The Government Accountability Office (GAO) recently released a report revealing that thousands of “Critical Incidents” in assisted living facilities occur regularly with little accountability. Because older people and people with disabilities receiving Medicaid assisted living services—over 330,000 in 2014—are vulnerable to abuse, neglect or exploitation, the Centers for Medicare & Medicaid Services is charged with overseeing how states monitor such incidents. Yet, as evident from this report’s findings, CMS guidance has not been strong or clear enough. This report highlights the necessity for new federal protections for assisted living residents and standards that ensure their safety and respect.
According to the GAO, “More than half of the 48 states providing these services couldn’t tell us the number or nature of critical incidents in assisted living facilities. In addition, states may not be monitoring things you might expect them to. For example, 3 states don’t monitor unexpected or unexplained deaths.”
Below are some of the GAO report’s key findings as summarized in the joint statement from the Center for Medicare Advocacy and Long Term Care Community Coalition:
- Americans spend more than $10 billion per year in federal and state Medicaid funding to provide access to assisted living for 330,000 people.
- Nationally, the average spending per beneficiary on assisted living services in the 48 states in 2014 was about $30,000.
- Though state Medicaid agencies retain “ultimate administrative authority and responsibility” over the quality, safety, and integrity of Medicaid assisted living services, GAO found that:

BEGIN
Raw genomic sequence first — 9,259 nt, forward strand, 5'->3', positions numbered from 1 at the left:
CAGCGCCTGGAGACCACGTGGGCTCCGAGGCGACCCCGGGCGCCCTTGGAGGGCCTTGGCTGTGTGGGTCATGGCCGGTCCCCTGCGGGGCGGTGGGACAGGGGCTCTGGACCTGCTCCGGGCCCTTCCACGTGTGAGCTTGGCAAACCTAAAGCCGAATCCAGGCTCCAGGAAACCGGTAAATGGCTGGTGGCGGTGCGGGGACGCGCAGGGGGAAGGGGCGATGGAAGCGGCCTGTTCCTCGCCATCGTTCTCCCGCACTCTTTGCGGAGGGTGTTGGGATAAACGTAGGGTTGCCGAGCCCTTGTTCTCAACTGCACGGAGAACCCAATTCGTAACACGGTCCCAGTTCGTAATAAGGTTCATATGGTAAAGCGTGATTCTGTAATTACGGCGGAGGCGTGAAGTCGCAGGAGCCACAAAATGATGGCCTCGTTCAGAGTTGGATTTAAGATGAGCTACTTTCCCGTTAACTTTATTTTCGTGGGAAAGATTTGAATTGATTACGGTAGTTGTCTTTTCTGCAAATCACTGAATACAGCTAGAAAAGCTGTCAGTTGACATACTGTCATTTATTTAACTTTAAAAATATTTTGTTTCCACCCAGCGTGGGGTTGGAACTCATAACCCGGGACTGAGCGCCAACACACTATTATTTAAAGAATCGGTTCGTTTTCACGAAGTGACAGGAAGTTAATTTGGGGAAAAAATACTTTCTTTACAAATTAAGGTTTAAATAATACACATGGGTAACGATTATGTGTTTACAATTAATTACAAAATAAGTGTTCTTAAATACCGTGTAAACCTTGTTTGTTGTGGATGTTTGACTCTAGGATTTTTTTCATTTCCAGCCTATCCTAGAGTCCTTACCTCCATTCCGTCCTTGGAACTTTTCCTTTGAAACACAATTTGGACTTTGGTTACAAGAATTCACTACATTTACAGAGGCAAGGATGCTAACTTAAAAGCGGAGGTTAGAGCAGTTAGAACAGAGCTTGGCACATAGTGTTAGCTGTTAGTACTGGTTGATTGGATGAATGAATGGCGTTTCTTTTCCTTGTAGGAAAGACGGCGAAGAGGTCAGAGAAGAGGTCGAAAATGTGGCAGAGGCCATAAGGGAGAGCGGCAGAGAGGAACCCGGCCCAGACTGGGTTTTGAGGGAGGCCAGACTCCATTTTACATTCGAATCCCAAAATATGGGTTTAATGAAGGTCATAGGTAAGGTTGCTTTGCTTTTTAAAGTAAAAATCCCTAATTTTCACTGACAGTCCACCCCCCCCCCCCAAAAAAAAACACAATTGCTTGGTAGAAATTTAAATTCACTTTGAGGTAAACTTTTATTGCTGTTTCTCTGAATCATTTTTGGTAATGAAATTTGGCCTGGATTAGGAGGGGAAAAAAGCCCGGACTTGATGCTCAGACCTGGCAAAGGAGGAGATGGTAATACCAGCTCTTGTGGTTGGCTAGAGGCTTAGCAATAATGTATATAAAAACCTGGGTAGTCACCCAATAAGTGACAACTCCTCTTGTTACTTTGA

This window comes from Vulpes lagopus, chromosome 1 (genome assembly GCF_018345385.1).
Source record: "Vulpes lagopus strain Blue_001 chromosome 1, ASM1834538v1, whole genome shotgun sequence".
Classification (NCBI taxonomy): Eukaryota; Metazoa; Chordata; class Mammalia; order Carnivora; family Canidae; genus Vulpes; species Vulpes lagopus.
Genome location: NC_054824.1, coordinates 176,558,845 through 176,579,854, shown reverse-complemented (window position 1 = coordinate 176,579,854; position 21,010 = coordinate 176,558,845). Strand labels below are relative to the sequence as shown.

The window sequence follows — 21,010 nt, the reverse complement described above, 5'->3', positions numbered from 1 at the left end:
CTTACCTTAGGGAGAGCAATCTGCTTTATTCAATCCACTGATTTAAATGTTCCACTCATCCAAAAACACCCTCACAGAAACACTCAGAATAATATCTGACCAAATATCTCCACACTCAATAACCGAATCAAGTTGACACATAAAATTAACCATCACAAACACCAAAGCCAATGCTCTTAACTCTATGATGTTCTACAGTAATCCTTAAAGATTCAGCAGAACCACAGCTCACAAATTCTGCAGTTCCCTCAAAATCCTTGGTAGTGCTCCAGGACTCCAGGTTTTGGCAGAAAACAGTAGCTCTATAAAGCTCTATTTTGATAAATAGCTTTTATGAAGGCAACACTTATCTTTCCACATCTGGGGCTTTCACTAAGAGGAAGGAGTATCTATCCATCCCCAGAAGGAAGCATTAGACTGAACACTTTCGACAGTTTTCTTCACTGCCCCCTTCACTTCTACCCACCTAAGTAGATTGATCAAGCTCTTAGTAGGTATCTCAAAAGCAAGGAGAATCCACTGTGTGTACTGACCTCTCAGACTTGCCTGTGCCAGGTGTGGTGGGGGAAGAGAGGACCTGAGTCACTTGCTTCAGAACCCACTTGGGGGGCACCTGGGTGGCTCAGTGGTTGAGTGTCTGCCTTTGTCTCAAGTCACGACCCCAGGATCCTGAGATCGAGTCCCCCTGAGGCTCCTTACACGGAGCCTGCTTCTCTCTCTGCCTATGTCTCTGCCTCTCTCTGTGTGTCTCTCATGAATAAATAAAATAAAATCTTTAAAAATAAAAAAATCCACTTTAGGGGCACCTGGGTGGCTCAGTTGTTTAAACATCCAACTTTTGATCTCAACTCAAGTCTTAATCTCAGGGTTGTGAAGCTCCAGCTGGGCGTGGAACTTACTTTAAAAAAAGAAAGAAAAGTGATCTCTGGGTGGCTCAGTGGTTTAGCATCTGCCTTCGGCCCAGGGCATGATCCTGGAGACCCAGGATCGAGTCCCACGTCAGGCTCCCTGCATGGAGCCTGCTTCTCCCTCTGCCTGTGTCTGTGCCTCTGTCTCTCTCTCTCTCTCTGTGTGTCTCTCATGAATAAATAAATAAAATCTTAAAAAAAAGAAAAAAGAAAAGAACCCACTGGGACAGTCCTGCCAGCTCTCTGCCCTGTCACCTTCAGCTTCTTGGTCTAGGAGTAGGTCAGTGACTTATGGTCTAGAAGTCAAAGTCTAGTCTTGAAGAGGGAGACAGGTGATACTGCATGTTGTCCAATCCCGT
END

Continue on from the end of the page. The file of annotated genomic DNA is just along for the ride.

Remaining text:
- Fewer than half the states surveyed (22 of the 48) were able to provide any informationon abuse, neglect, exploitation, and death of residents (so-called “Critical Incidents”).
- Those 22 states alone reported nearly 23,000 Critical Incidents in 2014.
- Delegation of important responsibilities from the state agencies to other agencies is widespread. Despite fundamental responsibility to oversee quality and safety, GAO identified significant failures among state agencies to even review Critical Incident reports, exclusion lists, reports of abuse, and LTC Ombudsman findings, provided by those agencies.
- The 48 state Medicaid agencies varied in: their ability to report the number of Critical Incidents in their states; how they defined what a Critical Incident is, and the extent to which they made information on Critical Incidents readily available to the public.
(Source of graphic: GAO survey of state Medicaid agencies GAO-18-179)
The findings of this GAO report are unacceptable. California Health Advocates joins CMA and LTCCC in calling for immediate steps to:
- Protect assisted living residents with strong and adequate standards to ensure safety and dignity;
- Develop federal and state websites, similar to Nursing Home Compare, with validated information on staffing, inspection results, complaints, and “Critical Incidents.”
For more information, read the full GAO report: Medicaid Assisted Living Services: Improved Federal Oversight of Beneficiary Health and Welfare Is Needed.